I was cross, but I calmed down so Isabella and I could enjoy the rest of our session, but it plagued me. I said quite loudly to Isabella in the changing room, ‘That old Lady best not be in here or else she will have a piece of Mummy’s mind.’ We got changed and sure enough on the way out I saw her at the mirror. She was no longer wearing her Floral number but I recognised those pursed lips. I said to her ‘Are you the lady who has a problem with my Daughter being in the pool, she is disabled!’ She turned to me, mouth wide open. Crap, Crap I thought it’s not her! Only it was. She went onto tell me how she was only concerned for Isabella’s safety and thought it best that she go in the little pool. I went on to tell her that I am her Mother and responsible for her and can take in her in which ever pool I please. The next thing she said infuriated me further still. ‘Sometimes the older ones come in, oh and they make such a lot of noise and fuss and they writhe and splash around. Terrible it is, so may be then you should take her in the baby pool.’ I could have slapped her. By the older ones, she meant the teenagers who we passed in the changing room. They had obviously swam before us and clearly their enjoyment in the water annoyed Mrs Floral Cap. I told her quite frankly that I didn’t need her advice. She could see I was upset and she tried to touch my arm and stroke Isabella. I pulled away. She asked me if I will see her next week. With a great degree of dignity and firmness, I told her yes she would. Funny thing is I haven’t seen her since.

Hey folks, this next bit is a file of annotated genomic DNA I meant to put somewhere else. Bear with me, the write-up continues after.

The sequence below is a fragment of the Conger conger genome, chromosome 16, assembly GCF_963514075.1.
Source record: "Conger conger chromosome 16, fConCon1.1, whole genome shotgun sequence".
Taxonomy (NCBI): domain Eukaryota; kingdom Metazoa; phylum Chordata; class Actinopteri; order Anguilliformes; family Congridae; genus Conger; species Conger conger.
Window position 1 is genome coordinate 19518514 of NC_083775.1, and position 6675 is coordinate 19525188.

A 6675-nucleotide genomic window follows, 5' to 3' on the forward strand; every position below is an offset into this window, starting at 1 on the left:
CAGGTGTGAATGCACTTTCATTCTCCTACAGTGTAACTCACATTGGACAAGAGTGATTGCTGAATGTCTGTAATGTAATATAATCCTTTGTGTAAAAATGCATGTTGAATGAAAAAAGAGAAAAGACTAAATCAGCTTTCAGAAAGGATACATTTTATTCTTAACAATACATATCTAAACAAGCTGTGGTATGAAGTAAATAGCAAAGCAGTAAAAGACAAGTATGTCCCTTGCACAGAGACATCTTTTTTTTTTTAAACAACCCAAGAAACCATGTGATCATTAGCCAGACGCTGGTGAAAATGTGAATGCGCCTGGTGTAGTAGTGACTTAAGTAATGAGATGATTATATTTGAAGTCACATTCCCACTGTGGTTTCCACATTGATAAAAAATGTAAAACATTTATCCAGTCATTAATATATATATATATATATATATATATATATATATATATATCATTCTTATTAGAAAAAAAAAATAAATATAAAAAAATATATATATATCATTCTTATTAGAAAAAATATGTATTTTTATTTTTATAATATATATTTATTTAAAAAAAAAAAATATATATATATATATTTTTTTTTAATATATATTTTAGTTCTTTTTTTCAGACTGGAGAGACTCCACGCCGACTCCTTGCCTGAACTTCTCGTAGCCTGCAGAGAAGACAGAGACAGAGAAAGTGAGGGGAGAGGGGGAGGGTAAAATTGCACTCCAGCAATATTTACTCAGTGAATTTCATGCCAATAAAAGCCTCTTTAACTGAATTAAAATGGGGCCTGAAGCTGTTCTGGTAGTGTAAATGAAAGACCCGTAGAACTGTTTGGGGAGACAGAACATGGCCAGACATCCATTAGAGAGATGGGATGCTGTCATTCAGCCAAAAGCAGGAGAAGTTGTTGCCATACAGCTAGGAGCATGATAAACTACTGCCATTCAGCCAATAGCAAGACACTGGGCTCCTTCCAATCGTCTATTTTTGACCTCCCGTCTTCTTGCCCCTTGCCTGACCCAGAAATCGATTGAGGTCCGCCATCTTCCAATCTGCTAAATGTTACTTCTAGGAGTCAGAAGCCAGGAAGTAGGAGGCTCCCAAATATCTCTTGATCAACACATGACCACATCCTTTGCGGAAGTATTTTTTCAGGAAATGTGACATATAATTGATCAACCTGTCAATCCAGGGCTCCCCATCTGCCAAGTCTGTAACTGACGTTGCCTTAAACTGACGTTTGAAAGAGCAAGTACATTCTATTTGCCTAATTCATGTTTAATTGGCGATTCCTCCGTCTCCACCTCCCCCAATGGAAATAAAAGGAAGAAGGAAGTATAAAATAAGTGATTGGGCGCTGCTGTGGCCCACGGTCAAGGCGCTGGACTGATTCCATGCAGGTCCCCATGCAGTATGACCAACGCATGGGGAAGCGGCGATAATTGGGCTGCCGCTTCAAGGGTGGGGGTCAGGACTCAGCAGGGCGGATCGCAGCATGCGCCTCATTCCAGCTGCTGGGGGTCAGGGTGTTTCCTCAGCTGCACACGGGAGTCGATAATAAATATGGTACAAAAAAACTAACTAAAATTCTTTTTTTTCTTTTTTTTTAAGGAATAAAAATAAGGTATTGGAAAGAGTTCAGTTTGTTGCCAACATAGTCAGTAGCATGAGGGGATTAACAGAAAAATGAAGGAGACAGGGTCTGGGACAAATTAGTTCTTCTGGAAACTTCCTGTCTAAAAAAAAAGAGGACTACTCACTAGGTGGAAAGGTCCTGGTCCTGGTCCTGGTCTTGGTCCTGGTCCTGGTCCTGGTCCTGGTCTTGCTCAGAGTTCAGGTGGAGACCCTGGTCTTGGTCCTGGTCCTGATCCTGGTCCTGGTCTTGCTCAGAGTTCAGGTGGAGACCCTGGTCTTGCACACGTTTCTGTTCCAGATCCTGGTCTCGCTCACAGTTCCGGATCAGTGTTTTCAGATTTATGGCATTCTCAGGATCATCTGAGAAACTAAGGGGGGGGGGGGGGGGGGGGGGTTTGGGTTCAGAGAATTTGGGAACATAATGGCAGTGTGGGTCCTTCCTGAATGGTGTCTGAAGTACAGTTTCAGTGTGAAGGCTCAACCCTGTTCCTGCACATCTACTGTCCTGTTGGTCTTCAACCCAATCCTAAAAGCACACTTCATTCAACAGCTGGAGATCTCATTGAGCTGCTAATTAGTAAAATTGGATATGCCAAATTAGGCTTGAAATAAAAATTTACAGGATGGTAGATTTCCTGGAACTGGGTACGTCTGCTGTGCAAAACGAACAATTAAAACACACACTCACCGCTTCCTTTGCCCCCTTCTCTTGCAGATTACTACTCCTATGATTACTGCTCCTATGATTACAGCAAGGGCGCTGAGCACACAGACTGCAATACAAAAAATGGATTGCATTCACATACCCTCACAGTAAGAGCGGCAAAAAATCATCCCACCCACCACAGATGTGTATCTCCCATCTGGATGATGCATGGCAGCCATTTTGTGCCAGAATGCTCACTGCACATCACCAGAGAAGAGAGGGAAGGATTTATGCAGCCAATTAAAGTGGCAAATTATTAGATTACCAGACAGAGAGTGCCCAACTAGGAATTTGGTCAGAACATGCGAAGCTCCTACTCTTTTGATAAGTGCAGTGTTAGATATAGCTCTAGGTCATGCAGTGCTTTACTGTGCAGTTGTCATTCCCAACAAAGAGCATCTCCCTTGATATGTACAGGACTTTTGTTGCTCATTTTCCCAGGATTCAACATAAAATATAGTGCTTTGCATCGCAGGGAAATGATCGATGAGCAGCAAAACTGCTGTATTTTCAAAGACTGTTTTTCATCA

Then there are the hurtful words that are completely intentional and deliberate. To date I have only had one experience, but no doubt over the years will encounter many more. We were shopping back in the Summer and we passed 3 girls who were at a guess 9/10 years old. They smiled at me and looked at Isabella, as I walked by I heard them laughing. ‘Ha ha look she’s disabled.’ I froze and said nothing. I was shocked I guess I couldn’t believe they had laughed at my little girl. They were only little girls themselves, but old enough to know better. They had laughed at my little girl, used the word ‘disabled’ in a such a way I haven’t forgotten about it. So much so the next person to laugh deliberately at my little girl will know about it. There will be no freezing next time.
I honestly don’t know who wrote ‘sticks and stones’, but they were wrong, very wrong. Words can hurt and their impact can have a lasting effect.